I understand that there is an important aspect of uplink capability associated with LTE overhead, which should also be viewed as independent of the capabilities associated with the '488 patent. I understand from my discussion with Mr. Bates that LTE overhead refers to certain aspects of uplink that do not involve the transfer of data, such as aspects of the physical uplink control channel ("PUCCH") which conveys control information such as a channel quality indication and uplink scheduling requests. Based on technical input from Mr. Bates, I understand that it is appropriate to further allocate approximately 21% to 23% of LTE uplink capability to LTE overhead, leaving 78% of uplink LTE apportioned to technology associated with the '488 patent.

(D.I. 262, Ex. A at 120). In his reply report, Mr. Reed clarifies that he relies on specific portions of Mr. Bates' infringement report. (Id., Ex. I at 126-27 & n.314 (citing id., Ex. I ¶¶ 352-354)). Sprint argues that Mr. Bates provides insufficient support for Mr. Reed's opinion, because he did not conduct "any analysis to quantify how much of LTE's improved uplink capability resulted from the '488 patent's claimed invention." (D.I. 261 at 11 (citing D.I. 262, Ex. J at 226:6-10, 226:14-19, 228:12-16)).

         I do not find Sprint's argument persuasive. Sprint cites to Mr. Bates' deposition testimony, which merely shows that he did not measure certain particular improvements identified by Sprint. (E.g., D.I. 262, Ex. J at 226:14-19 ("Q: And you didn't quantify to what extent the methods of the '488 [patent] might improve the spectral efficiency of an LTE network versus other types of networks.... [A:] No.")). I believe Mr. Bates provides sufficient explanation in his infringement report and Mr. Reed properly relies on Mr. Bates' opinions to apportion the uplink value attributable to the '488 patent. Mr. Bates' alleged failure to conduct specific measurements goes towards the weight of Mr. Reed's testimony, which can be addressed on cross-examination.

         Sprint's last argument returns to Mr. Reed's apportionment between uplink and downlink. Mr. Reed relies in part on an article in PCMag magazine. The article ranked network providers such that the overall rating was weighted by 40% download speed, 20% upload speed, and 40% other factors related to network reliability. (D.I. 262, Ex. A at 118-19, Tab M16). Sprint argues that Mr. Reed's reliance on PCMag is unreliable because (1) there is no evidence that PCMag measured the value of "upload [uplink] data services" as opposed to uplink speed, (2) there is no evidence that PCMag relied on "sound economic or technical analysis rather than the arbitrary decision of a magazine author or editor," and (3) Mr. Reed ignored the 40% weighted to other factors. (D.I. 261 at 12-14).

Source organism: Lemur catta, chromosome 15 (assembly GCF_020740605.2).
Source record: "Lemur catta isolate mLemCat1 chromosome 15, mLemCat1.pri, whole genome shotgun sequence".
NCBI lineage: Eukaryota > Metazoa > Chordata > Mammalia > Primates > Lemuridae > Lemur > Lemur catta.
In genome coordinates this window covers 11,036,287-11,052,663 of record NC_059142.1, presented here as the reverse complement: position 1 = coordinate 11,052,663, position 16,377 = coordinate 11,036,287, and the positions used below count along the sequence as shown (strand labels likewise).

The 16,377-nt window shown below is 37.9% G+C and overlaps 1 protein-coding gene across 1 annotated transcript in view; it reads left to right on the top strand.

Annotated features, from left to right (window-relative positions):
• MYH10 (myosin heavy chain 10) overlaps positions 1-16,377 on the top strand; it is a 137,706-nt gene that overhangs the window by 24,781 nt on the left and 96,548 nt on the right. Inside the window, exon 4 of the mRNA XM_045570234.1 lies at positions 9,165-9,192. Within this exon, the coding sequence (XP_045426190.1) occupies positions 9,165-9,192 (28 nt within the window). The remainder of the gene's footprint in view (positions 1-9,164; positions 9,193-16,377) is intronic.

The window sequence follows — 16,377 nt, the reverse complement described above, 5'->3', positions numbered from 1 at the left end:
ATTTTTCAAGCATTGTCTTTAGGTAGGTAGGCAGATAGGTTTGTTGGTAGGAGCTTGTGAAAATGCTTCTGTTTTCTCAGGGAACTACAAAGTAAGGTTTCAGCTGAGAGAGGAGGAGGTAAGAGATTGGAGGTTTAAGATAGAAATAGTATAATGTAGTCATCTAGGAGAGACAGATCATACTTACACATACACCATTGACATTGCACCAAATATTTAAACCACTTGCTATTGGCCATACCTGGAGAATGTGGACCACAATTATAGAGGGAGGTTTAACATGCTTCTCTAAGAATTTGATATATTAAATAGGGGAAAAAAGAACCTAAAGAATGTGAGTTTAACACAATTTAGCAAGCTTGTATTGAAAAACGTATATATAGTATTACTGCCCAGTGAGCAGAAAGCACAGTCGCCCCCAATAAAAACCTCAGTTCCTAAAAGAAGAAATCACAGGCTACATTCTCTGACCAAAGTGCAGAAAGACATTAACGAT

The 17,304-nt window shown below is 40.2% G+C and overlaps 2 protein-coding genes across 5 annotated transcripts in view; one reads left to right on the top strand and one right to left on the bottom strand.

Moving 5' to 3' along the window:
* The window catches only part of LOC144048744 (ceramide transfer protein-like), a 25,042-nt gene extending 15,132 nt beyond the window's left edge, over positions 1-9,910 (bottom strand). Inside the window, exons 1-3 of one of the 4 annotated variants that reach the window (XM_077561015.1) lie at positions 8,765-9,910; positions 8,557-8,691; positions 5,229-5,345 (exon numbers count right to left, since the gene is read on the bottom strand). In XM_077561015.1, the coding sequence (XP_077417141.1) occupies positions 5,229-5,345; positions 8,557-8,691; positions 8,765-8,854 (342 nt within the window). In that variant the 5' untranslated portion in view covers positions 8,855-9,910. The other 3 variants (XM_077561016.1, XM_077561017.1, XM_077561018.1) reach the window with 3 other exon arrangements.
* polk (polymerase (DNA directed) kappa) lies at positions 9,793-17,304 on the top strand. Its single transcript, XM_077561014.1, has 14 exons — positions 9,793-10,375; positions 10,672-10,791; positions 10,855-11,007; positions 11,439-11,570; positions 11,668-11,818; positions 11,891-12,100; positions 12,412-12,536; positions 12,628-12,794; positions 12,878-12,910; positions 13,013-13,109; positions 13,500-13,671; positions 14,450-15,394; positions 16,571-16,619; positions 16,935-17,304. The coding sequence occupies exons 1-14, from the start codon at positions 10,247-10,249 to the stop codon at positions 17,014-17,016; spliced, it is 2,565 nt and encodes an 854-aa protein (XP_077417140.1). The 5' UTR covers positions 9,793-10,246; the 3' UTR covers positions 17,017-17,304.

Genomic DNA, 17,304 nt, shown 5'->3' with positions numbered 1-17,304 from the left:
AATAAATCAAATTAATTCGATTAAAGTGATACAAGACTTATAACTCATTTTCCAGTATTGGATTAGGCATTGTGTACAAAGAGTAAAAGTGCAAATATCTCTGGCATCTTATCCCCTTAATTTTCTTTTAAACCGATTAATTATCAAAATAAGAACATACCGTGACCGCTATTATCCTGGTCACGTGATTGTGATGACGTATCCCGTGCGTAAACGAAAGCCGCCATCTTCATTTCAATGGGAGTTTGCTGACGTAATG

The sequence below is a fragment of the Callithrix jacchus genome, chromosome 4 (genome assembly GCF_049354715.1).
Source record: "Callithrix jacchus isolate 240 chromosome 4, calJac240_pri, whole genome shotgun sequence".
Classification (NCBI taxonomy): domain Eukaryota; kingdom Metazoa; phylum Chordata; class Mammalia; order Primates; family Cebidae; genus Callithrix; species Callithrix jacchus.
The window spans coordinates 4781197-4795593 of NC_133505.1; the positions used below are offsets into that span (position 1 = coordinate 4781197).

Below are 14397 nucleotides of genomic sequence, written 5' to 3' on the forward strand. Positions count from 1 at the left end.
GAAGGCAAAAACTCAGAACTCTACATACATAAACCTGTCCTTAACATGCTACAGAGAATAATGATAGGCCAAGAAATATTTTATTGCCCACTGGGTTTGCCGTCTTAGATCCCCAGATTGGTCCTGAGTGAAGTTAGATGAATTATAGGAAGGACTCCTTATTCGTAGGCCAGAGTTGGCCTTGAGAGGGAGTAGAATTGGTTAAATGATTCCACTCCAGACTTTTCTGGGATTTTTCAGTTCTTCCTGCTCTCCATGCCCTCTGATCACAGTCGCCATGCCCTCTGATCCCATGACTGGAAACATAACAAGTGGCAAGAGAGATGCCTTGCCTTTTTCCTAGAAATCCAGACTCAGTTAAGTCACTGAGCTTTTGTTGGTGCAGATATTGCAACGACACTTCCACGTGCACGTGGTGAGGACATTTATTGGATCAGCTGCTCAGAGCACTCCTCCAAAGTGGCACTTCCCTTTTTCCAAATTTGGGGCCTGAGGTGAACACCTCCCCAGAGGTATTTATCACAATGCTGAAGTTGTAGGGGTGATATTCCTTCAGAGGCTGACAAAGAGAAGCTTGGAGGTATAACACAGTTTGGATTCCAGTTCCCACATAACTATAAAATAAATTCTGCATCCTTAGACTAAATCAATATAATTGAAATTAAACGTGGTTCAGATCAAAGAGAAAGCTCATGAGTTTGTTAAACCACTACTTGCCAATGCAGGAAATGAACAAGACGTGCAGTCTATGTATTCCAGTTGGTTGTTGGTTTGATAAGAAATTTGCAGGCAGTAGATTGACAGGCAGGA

Sprint's first argument is unpersuasive. This step of Mr. Reed's analysis apportions for the value of uplink generally. Mr. Reed's second step then apportions for the value of uplink "data services." Further, TC Tech argues, "The whole objective of the PCMag analysis is to provide an overall ranking to consumers of the best wireless data networks, based on a weighting of the features they care most about." (D.I. 291 at 13 & n.13). The focus on speed reflected that "speed [was] the key feature that consumers demanded in a wireless network in the applicable timeframe" and a "key benefit" of the patented technology. (Id.). Mr. Reed appears to rely on the speed tests to estimate how consumers valued uplink versus downlink functionality. (D.I. 262, Ex. A at 116-19). I think that is a permissible use of the PCMag article.

         Sprint's second argument is directly contrary to Mr. Reed's testimony. Mr. Reed explains why he chose to rely on the PCMag tests, as well the tests' underlying methodology:

First, the PCMag tests are rigorous. The PCMag testers travel to 30 major cities along U.S. and Interstate highways, stopping at smaller cities along the way. In doing so, they take more than 80, 000-90, 000 individual tests of the speed and reliability of mobile networks. Second, PCMag is a neutral, third party industry observer, which has conducted tests over many years and [publicly] disclosed its weighting methodology for its rankings of cellular carriers. Importantly, Sprint monitored the PCMag tests, considered PCMag's findings, and responded to PCMag's results.

(D.I. 262, Ex. I at 123-24). Mr. Reed sufficiently justifies his reliance on PCMag. There is no factual basis for Sprint's suggestion that PCMag relied on "the arbitrary decision of a magazine author or editor."

         Sprint's third argument also fails. As discussed, Mr. Reed already apportioned out general network features in his ...